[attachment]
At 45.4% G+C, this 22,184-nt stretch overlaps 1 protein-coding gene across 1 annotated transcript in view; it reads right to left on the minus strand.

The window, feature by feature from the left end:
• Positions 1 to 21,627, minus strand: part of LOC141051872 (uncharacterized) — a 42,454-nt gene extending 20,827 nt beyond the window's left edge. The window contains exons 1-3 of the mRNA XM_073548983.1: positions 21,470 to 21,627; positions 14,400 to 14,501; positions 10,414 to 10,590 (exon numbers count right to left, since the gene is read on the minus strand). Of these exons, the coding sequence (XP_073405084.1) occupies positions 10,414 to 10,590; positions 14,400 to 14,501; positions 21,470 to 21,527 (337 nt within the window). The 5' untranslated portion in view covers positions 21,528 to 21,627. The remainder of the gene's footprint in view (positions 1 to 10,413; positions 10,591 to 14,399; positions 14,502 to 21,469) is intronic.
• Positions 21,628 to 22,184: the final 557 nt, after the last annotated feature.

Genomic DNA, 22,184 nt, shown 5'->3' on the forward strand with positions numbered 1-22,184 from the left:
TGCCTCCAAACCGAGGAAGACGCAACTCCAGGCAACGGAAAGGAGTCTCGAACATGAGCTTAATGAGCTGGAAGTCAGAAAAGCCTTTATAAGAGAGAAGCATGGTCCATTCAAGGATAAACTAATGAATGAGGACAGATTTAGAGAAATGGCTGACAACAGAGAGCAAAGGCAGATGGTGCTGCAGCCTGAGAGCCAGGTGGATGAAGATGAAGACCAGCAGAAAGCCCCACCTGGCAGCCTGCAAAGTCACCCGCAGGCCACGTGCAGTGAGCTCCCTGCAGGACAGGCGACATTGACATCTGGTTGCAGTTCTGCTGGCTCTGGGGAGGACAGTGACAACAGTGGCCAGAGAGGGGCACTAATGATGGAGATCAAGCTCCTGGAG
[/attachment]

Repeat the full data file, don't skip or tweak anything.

At 45.4% G+C, this 22,184-nt stretch overlaps 1 protein-coding gene across 1 annotated transcript in view; it reads right to left on the minus strand.

The window, feature by feature from the left end:
• Positions 1 to 21,627, minus strand: part of LOC141051872 (uncharacterized) — a 42,454-nt gene extending 20,827 nt beyond the window's left edge. The window contains exons 1-3 of the mRNA XM_073548983.1: positions 21,470 to 21,627; positions 14,400 to 14,501; positions 10,414 to 10,590 (exon numbers count right to left, since the gene is read on the minus strand). Of these exons, the coding sequence (XP_073405084.1) occupies positions 10,414 to 10,590; positions 14,400 to 14,501; positions 21,470 to 21,527 (337 nt within the window). The 5' untranslated portion in view covers positions 21,528 to 21,627. The remainder of the gene's footprint in view (positions 1 to 10,413; positions 10,591 to 14,399; positions 14,502 to 21,469) is intronic.
• Positions 21,628 to 22,184: the final 557 nt, after the last annotated feature.

Genomic DNA, 22,184 nt, shown 5'->3' on the forward strand with positions numbered 1-22,184 from the left:
TGCCTCCAAACCGAGGAAGACGCAACTCCAGGCAACGGAAAGGAGTCTCGAACATGAGCTTAATGAGCTGGAAGTCAGAAAAGCCTTTATAAGAGAGAAGCATGGTCCATTCAAGGATAAACTAATGAATGAGGACAGATTTAGAGAAATGGCTGACAACAGAGAGCAAAGGCAGATGGTGCTGCAGCCTGAGAGCCAGGTGGATGAAGATGAAGACCAGCAGAAAGCCCCACCTGGCAGCCTGCAAAGTCACCCGCAGGCCACGTGCAGTGAGCTCCCTGCAGGACAGGCGACATTGACATCTGGTTGCAGTTCTGCTGGCTCTGGGGAGGACAGTGACAACAGTGGCCAGAGAGGGGCACTAATGATGGAGATCAAGCTCCTGGAG